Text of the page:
Mother of the Year
Many cow-calf producers spend a lot of time researching and selecting bulls, which is easily justified, since bull selection may be the single largest influence on genetic improvement in their herds. However, managing the genetic makeup of the cow herd, although somewhat more difficult, can produce similar rewards.
One of the easiest management factors to employ in your cow herd is maternal heterosis, which can be thought of as the added advantage in the so-called mothering ability that a crossbred cow has over the average ability of her purebred parents. For example, a crossbred cow will typically produce more milk than her parents' breeds did on average. Maternal heterosis is a little more difficult to measure than individual heterosis, since it is expressed only in females. Heterosis is the release of inbreeding depression that has resulted from breed formation and is accomplished when animals from two breeds are crossed. All breeds of animals are slightly inbred, which is why members of a breed have similar characteristics.
A review of several crossbreeding experiments (Long, 1980) showed that crossbred cows had a 9 percent advantage in calving rate and an 8 percent advantage in calf weaning weight over their straight-bred counterparts. A similar review (Gregory and Cundiff, 1980) reported a 14.8 percent advantage in calf weight weaned per cow exposed to breeding and credited it to maternal heterosis. Research conducted by the USDA's Agricultural Research Service at the Meat Animal Research Center showed that Hereford x Angus cows remained in the herd an average of 1.9 years longer than the Hereford or Angus parent lines. The crossbred cows produced 1.3 more calves and 766 pounds of additional calf weight over the course of their lifetime. A summary of three other studies showed that lifetime production (measured in pounds of calf weaned) of Bos taurus x B. taurus cows was 25 percent higher than that of their straight-bred counterparts. Using B. indicus (e.g., Brahman) cattle in a crossbreeding system can further increase the magnitude of heterosis, especially in subtropical climates (Cundiff and Gregory, 1999). Other production variables, such as age at puberty or cull cow weight, may be improved by heterosis.
Let's put some economics with these production figures. Assume Herd A is a straight-bred cow herd that averages an 80 percent calf crop and a 525-pound weaning weight. The calf weight weaned per cow exposed is 0.80 x 525, or 420 pounds. We will assume calves are worth 100 dollars per hundredweight, so gross revenue for Herd A is 420 pounds x 100 dollars per hundredweight, or 420 dollars per cow. Now, let's say that Herd B uses crossbred cows (parent breeds' production traits are similar to those of the straight-bred cows in Herd A). Management programs and bulls are similar between the two herds. Herd B will show a 14.8 percent increase (Gregory and Cundiff, 1980) in calf weight per cow exposed because of maternal heterosis. Therefore, Herd B's calf weight per cow exposed is 420 x 1.148, or 482 pounds. The calves from these cows will be a little heavier and therefore won't be worth quite as much per pound, so their selling price is reduced to 95 dollars per hundredweight. Herd B's gross revenue is 482 x 95 dollars per hundredweight, or 458 dollars per cow. Herd B took advantage of maternal heterosis and grossed an extra 38 dollars per cow exposed!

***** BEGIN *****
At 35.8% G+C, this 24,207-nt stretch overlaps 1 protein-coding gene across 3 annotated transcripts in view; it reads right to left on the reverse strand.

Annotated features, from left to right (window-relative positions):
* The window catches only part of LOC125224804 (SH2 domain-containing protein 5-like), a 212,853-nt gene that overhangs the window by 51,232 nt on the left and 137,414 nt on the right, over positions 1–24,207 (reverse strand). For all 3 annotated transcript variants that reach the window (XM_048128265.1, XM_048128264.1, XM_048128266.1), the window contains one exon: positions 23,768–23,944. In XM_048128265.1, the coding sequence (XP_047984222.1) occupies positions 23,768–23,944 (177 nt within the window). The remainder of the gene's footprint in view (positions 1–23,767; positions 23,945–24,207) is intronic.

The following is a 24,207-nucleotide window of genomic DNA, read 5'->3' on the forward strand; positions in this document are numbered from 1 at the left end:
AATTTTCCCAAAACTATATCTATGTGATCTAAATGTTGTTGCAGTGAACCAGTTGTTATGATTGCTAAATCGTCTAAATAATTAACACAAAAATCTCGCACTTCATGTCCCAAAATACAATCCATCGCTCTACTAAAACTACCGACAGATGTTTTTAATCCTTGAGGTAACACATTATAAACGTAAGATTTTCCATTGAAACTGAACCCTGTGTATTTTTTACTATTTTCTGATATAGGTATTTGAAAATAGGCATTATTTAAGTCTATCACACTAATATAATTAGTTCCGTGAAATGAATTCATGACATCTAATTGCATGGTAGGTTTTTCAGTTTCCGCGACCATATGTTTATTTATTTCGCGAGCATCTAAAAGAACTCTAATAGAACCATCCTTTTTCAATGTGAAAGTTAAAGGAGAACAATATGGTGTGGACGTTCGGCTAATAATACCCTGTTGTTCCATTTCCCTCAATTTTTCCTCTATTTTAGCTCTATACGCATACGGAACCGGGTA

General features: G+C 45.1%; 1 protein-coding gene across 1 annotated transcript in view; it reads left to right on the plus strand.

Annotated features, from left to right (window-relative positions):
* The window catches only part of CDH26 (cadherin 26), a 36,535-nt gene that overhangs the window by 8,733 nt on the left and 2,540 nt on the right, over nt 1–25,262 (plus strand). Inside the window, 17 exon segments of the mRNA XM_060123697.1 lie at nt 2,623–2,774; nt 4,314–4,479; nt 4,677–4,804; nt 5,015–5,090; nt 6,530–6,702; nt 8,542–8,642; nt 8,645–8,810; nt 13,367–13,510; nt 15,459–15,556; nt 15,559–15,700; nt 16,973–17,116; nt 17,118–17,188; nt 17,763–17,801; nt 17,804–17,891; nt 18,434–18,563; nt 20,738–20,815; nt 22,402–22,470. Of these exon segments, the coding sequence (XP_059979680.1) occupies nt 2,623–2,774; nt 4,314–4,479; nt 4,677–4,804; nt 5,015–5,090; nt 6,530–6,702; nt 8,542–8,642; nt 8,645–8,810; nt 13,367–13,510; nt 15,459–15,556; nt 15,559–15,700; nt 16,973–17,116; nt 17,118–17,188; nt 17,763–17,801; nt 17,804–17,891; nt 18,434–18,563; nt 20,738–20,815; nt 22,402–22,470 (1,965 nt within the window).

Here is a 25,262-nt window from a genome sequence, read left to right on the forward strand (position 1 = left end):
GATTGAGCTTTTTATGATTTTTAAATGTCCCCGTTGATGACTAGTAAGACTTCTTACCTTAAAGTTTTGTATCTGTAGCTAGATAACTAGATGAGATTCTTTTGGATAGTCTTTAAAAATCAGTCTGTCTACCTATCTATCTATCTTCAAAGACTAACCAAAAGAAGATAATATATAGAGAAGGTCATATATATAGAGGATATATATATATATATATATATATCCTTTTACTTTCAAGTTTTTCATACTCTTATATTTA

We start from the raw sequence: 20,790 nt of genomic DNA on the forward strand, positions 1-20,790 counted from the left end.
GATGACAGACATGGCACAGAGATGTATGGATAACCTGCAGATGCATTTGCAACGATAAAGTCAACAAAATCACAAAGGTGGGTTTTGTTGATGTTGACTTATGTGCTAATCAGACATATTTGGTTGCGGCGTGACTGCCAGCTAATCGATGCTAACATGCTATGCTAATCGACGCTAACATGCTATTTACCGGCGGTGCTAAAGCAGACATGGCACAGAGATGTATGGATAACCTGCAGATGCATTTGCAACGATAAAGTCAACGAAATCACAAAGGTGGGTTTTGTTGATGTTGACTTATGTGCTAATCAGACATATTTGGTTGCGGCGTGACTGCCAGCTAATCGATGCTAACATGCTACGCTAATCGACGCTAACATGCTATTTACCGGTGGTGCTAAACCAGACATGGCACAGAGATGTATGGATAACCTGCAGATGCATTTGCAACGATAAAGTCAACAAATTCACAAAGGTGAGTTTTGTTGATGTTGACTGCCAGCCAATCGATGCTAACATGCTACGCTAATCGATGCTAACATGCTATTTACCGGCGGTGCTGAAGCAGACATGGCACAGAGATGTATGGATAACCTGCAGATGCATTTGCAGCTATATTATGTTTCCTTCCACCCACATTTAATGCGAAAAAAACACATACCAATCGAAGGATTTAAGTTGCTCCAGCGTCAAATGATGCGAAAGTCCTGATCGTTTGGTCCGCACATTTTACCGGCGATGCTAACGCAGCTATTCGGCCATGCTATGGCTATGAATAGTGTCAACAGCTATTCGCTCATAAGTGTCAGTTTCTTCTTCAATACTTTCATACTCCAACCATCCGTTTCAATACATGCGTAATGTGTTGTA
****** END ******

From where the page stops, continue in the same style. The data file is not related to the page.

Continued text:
If the average straight-bred cow produces six calves in her life, each averaging 525 pounds, and those calves are worth 100 dollars per hundredweight, then that cow's lifetime gross revenue is 6 x 525 x 100 dollars per hundredweight, or 3,150 dollars. If that cow is crossbred, she could produce 25 percent more calf weight in her lifetime (Cundiff and Gregory, 1999). If she produces seven calves and they wean at 560 pounds, then her lifetime production is 3,920 pounds. Again, those heavier calves will be worth a little less, so her gross revenue is 3,920 x 95 dollars per hundredweight, or 3,724 dollars. Maternal heterosis kicked in again, this time resulting in an advantage of 574 dollars per cow over the cow's productive lifetime. The figures can change some, depending on which percentage advantage you use, but it is apparent that crossbred cows can potentially put some extra dollars in your pocket.
There is a downside, however. Maintaining another herd to produce your own crossbred replacement heifers is most likely going to be difficult to justify for all but the largest operators. However, buying your replacement heifers is usually more economical than raising them anyway, so that may not be a downside after all. Using a composite breed (e.g., Santa Cruz, Stabilizer, the MARC composites, or Noble Line) allows a producer to have the simplicity of a straight breeding system and retain some heterosis at the same time.
A word of warning: maternal heterosis is not an excuse to mongrelize your herd. Heterosis is most effective in a planned breeding system that uses top-quality base genetics.
In summary, consider using some form of a crossbred cow in your operation. No single breed excels in all aspects of beef production. Using crossbreeds will allow you to take advantage of heterosis and breed complementarity.
Crossbred cows: they're money in the bank.
Long, C. R. 1980. Crossbreeding for Beef Production: Experimental Results. Journal of Animal Science, 51:1197.
Gregory, K. E. and L. V. Cundiff. 1980. Crossbreeding in Beef Cattle: Evaluation of Systems. Journal of Animal Science, 51:1224.
Cundiff, L. V. and K. E. Gregory. What is Systematic Cross breeding? Presented at the NCBA National Convention, 1999.